Can a love triangle in Pennsylvania have a debilitating affect on the United States’ ability to enter treaties?
If you accept the federal government’s position in a case heard Tuesday by the U.S. Supreme Court, the answer is yes.
At issue is the federal prosecution of Carol Anne Bond of Pennsylvania, who found out her husband was having an affair with her friend. Bond, a microbiologist, decided to get back at her former friend, Myrlinda Haynes, by sprinkling toxic chemicals she got from work on objects that Hayes would use, such as her front door knob, mailbox and car door handles.
As a result, Hayes suffered a chemical burn on her hand.
Haynes complained to police in her Philadelphia suburb about the poison chemicals. After they failed to act, she contacted the U.S. Postal Service, which caught Bond in its surveillance. Bond was prosecuted by federal authorities and received a six-year sentence after she pleaded guilty but retained the right to appeal. Her appeal was turned down in appellate courts, but made its way to the nation’s highest court on Tuesday.
And there is where Bond found what appeared to be a sympathetic group of justices — not in regard to what she did to her former friend, but in the way she was prosecuted. Federal prosecutors had brought their case against Bond under a 1998 law banning the use of chemical weapons other than for peaceful purposes.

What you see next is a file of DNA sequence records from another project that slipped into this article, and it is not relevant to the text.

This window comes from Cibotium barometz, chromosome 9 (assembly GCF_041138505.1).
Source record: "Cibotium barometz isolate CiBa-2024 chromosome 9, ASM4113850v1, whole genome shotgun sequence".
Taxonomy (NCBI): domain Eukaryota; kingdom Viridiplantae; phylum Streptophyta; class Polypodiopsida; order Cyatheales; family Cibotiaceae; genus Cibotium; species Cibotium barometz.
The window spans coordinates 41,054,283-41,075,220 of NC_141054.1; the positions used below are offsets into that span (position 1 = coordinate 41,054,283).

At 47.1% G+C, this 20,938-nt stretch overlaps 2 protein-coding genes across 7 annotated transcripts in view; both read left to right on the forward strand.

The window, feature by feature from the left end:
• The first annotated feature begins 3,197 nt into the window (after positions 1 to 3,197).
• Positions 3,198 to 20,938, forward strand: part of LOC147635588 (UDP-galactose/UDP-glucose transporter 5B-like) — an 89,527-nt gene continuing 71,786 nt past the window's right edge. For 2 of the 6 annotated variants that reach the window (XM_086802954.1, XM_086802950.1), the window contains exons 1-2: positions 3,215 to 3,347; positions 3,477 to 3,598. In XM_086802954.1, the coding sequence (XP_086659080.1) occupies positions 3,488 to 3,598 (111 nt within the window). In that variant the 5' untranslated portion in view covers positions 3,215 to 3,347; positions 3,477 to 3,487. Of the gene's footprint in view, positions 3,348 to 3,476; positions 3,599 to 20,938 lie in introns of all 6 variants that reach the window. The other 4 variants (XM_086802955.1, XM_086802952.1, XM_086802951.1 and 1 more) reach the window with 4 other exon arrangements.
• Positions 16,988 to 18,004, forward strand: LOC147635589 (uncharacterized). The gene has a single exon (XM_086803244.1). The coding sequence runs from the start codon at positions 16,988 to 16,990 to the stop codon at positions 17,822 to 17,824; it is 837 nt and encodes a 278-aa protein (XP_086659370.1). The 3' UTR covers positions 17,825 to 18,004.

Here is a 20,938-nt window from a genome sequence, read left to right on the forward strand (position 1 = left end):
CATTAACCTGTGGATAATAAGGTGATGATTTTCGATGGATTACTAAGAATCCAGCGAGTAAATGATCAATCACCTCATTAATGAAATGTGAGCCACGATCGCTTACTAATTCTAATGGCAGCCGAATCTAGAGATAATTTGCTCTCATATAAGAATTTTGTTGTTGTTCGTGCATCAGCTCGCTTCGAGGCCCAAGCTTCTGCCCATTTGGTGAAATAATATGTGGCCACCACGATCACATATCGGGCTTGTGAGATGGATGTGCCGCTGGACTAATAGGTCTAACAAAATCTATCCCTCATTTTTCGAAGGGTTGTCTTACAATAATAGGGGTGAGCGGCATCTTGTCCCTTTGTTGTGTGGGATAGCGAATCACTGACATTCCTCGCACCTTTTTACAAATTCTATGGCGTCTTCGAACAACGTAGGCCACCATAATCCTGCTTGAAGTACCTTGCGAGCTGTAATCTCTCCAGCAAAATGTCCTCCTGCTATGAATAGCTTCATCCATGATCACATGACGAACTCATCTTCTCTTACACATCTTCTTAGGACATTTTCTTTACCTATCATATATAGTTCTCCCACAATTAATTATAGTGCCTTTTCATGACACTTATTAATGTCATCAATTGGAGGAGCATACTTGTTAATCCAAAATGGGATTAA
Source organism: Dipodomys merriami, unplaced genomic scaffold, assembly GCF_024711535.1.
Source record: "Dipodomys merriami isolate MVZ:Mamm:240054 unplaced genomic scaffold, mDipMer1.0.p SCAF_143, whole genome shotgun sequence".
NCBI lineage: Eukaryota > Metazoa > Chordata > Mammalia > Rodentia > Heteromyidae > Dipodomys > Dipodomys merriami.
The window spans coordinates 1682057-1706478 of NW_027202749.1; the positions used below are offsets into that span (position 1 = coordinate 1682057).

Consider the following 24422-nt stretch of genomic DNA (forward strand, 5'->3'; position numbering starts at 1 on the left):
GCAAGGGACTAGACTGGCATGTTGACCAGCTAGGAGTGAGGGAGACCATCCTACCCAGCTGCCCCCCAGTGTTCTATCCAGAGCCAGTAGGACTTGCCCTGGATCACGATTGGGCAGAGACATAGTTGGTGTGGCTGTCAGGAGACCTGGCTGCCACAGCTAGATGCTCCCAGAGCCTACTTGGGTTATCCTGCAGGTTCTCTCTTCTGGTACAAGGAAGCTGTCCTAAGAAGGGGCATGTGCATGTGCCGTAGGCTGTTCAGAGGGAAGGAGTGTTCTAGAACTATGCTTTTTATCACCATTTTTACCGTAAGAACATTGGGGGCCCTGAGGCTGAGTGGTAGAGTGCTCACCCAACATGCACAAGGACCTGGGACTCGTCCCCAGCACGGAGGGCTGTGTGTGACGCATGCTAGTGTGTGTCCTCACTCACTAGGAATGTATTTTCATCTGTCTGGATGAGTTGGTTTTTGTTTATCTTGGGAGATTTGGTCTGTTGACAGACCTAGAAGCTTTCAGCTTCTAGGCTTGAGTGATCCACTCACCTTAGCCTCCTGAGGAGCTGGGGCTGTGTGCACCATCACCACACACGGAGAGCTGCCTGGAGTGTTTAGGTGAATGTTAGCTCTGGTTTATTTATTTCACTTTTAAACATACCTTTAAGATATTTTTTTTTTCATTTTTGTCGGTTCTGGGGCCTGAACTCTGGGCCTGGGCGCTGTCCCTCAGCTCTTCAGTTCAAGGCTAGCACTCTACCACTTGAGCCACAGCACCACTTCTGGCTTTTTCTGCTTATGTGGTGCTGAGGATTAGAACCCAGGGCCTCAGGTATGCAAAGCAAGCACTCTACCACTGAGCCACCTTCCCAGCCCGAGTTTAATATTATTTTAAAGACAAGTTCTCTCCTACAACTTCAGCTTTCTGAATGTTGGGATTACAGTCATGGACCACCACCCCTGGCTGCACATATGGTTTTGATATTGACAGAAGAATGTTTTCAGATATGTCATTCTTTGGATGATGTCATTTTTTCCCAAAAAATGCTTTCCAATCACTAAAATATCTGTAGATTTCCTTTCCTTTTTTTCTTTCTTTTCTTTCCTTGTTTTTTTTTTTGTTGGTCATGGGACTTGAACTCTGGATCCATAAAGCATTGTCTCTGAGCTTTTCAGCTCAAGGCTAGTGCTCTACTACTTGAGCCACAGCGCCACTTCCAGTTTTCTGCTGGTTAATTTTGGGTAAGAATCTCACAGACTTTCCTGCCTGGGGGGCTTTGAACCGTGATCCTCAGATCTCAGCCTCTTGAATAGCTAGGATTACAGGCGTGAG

And that has brought up some ticklish questions.
For instance, how much power does Congress have to enact laws that implement international treaties the U.S. government has signed? Should federal authorities have the right, because of a treaty, to prosecute a local case that has always been under the purview of state law? Does that give the federal government new police powers normally reserved for states?
And if this prosecution was legal, does it give the federal government the ability to, through an international treaty, encroach on state laws? This was an area that conservative justices explored Tuesday, with Justice Antonin Scalia asking whether Congress could ratify a treaty regarding same-sex marriage that would force all states to recognize those marriages, an issue that always has been a state-level decision. Justice Samuel Alito went a step further, suggesting the law could be used to outlaw the distribution of chocolate candy to trick-or-treaters because the chocolate could be fatal to a dog.
Solicitor General Donald Verrilli, representing the Obama administration, was said to be visibly irritated by the justices, arguing that any curtailment of congressional authority regarding treaties could have serious implications on U.S. foreign policy.
While a decision likely won’t be announced until next summer, the justices clearly saw abuse of federal authority in the case and the smart money is on the court drawing some sort of line in the sand on the issue. Congress, which these days can’t handle its own basic chores, does not need to be legislating state and local laws.
In the meantime, the entire situation could have been avoided if Haynes’ case had been given better attention at the local level so that Bond was prosecuted a state court on a state criminal charge. It was a local crime that should have been handled at the local level. Surely if the Postal Service could get the evidence, a local police detective could.
If only common sense could be legislated.
— The Albany Herald Editorial Board